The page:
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Impacts of Energy Efficiency Design Index

(A Thesis for the degree of Master of Science in Marine Transport with Management)

Kanu Priya Jain (109248343)


School of Marine Science and Technology Newcastle University Newcastle upon Tyne United Kingdom

Supervisor: Mr Paul Stott Submission date: Aug 09, 2012

MSc Marine Transport with Management

Kanu Priya Jain

Abstract
International shipping, despite being the most efficient mode of commercial transport in terms of amount of CO2 emitted per tonne-km of cargo carried, accounted for about 3.3% of the global CO2 emissions in 2007 (Buhaug et al., April 2009) and in the absence of effective policy measures, by 2050 CO2 emissions from international shipping are likely to become two to three folds of 2007 levels (Buhaug et al., April 2009). Thus, International Maritime Organization (IMO) considering its responsibility to reduce the impact of shipping on climate change, adopted mandatory measures in July 2011, making the Energy Efficiency Design Index (EEDI) and Ship Energy Efficiency Management Plan (SEEMP) mandatory for new ships and all ships above 400 GRT respectively. The EEDI formula is the measure of total CO2 emission per tonne mile. The amount of CO2 emitted depends upon fuel consumption and fuel consumption depends upon the total power requirement which means the EEDI formulation eventually has certain impact on ship design parameters which are closely related to the economic performance of the ship. This work analyses the concept of EEDI by studying all the components of EEDI formula separately in order to quantify the impact, on the ship owners, of the changes adapted to ship design to meet the EEDI requirements. This work also reviewed the feasible options available to ship owners to meet the EEDI requirements and assessed available methods and approaches which can be used to measure the cost effectiveness of CO2 abatement options. Outcome of this dissertation is intended to help ship owners in measuring the impact of EEDI and is based on the critical review of EEDI formula on the basis of available literature and studies carried out by different organizations.

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Preface
This dissertation is a part of the requirements for the degree of MSc Marine Transport with Management at Newcastle University, Newcastle upon Tyne, United Kingdom. It has been carried out under the supervision of senior faculty Mr Paul Stott at School of Marine Science and Technology, Newcastle University. I would like to acknowledge and thank my supervisor Mr Stott and Professor Ian Buxton and Professor John Mangan for their effort, support, suggestion and guidance during the course of this thesis. I would like to give special thanks to Mr James Ashworth of Tri-Zen for providing invaluable data and Mr Tristan Smith of University college of London for his initial guidance and suggestions. Special thanks to my friends and family members. Newcastle upon Tyne August, 2012 Kanu Priya Jain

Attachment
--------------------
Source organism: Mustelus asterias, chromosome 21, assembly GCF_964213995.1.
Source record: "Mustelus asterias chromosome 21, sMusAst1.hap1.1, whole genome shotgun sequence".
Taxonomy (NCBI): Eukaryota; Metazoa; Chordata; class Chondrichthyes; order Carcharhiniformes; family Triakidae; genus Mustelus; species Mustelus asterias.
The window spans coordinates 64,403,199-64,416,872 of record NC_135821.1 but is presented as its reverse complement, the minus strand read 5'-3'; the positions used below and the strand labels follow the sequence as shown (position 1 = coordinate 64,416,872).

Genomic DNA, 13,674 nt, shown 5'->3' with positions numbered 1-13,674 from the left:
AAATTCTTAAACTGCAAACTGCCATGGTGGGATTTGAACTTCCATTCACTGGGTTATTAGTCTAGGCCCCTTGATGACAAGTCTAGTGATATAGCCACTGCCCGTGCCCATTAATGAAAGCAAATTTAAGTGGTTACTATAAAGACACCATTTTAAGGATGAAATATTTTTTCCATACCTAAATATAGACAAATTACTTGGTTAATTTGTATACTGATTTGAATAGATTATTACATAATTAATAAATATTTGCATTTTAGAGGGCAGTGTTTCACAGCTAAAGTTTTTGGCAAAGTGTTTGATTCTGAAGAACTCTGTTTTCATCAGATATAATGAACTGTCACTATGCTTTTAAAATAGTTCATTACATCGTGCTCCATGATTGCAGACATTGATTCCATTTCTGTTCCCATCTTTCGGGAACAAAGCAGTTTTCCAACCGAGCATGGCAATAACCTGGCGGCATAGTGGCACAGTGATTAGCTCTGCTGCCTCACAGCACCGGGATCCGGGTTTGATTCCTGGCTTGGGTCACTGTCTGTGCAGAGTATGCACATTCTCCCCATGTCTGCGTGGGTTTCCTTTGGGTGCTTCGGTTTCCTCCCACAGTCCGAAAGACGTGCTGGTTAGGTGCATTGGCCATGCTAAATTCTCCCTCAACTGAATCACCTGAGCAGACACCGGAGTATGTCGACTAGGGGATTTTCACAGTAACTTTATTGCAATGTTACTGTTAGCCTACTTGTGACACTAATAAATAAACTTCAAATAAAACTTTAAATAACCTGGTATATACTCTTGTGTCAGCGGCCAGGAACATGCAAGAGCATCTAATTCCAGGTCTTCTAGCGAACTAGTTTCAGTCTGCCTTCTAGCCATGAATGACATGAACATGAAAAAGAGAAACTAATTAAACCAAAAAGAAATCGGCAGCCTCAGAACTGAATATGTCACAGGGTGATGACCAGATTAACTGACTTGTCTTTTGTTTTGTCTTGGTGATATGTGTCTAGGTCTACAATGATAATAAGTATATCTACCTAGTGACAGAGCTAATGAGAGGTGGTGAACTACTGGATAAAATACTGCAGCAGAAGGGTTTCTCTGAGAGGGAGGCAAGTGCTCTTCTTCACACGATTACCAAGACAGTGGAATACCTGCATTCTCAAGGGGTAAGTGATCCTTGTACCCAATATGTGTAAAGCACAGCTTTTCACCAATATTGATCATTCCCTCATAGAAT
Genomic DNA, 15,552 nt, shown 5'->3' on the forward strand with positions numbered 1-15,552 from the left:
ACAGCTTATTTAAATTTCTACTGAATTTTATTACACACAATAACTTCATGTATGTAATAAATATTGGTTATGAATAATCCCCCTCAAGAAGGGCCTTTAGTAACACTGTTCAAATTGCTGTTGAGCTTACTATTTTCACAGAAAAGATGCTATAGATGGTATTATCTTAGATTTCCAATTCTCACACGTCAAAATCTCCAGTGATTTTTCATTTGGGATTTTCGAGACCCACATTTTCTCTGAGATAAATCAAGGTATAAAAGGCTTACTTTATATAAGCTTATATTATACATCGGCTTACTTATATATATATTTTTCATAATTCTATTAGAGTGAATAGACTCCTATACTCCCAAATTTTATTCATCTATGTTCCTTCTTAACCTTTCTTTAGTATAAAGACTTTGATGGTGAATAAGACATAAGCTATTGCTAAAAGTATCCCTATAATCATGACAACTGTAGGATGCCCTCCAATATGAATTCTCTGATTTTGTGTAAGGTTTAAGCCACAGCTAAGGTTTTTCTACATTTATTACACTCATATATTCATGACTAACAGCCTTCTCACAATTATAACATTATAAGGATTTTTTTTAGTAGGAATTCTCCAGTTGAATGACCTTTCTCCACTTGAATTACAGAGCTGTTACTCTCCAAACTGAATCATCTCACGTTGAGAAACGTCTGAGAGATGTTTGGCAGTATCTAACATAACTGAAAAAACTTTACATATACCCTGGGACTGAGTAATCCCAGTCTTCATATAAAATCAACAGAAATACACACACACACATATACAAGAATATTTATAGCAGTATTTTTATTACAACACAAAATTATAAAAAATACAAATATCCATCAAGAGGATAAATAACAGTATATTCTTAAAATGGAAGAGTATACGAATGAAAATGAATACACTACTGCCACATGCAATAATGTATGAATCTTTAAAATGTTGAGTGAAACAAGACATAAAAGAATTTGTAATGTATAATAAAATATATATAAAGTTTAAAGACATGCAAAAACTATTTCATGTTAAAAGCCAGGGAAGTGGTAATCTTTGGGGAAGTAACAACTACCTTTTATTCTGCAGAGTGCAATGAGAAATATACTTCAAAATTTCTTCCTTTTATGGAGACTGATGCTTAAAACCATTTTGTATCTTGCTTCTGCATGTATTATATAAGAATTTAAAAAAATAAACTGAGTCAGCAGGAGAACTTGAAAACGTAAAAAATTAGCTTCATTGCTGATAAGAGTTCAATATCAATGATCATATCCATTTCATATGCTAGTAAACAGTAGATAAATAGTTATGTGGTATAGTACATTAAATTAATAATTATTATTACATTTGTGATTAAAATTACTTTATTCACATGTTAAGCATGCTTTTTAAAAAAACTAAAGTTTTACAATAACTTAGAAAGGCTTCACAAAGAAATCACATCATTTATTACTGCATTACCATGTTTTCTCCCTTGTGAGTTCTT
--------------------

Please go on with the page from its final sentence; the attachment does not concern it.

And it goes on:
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List of Figures
Figure 1: Greenhouse effect ....................................................................................................... 4 Figure 2: CO2 emissions from shipping compared with global total emissions ........................ 8 Figure 3: Comparison of CO2 emissions between different modes of transport ....................... 8 Figure 4: Shipping as compared to major CO2 emitting countries ............................................ 9 Figure 5: Projected growth of CO2 emissions from shipping ................................................. 10 Figure 6: Anatomy of EEDI formula ....................................................................................... 17 Figure 7: EEDI regulatory concept .......................................................................................... 21 Figure 8: Framework to study EEDI formula .......................................................................... 24 Figure 9: Shipping cash flow model ........................................................................................ 25 Figure 10: EEDI vs Speed curve for a 17,000 dwt General cargo ship ................................... 28 Figure 11: Air Lubrication ....................................................................................................... 40 Figure 12: Specific fuel consumption of various engines ........................................................ 45 Figure 13: IMO Sulphur limits ................................................................................................ 47 Figure 14: Price comparison of LNG, fuel oil and gas oil ....................................................... 48 Figure 15: Towing kite system and wing shaped sails ............................................................ 54 Figure 16: Magnus effect and E-ship 1 .................................................................................... 56 Figure 17: MV Auriga Leader (left) with solar panels (right) installed on deck ..................... 57 Figure 18: CATCH values ($/T) for various emissions reduction measures ........................... 61 Figure 19: Average marginal abatement cost per reduction measure for the fleet in 2030 ..... 63

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List of Tables